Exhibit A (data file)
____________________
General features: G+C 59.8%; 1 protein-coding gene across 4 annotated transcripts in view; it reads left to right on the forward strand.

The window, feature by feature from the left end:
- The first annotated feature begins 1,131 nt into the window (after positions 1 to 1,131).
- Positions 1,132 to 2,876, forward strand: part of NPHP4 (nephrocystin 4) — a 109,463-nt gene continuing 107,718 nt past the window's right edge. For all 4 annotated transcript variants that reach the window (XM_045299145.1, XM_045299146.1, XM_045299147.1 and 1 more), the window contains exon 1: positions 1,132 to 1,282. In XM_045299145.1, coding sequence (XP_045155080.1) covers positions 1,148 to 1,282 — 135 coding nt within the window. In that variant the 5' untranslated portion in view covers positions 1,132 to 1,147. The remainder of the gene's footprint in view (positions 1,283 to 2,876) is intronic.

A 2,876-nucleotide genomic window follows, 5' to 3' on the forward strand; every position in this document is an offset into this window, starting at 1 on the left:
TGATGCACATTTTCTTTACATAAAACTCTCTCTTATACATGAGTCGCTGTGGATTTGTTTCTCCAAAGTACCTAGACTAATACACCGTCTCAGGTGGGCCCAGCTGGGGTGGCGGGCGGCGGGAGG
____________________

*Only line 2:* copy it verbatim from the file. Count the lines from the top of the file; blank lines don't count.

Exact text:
The window, feature by feature from the left end: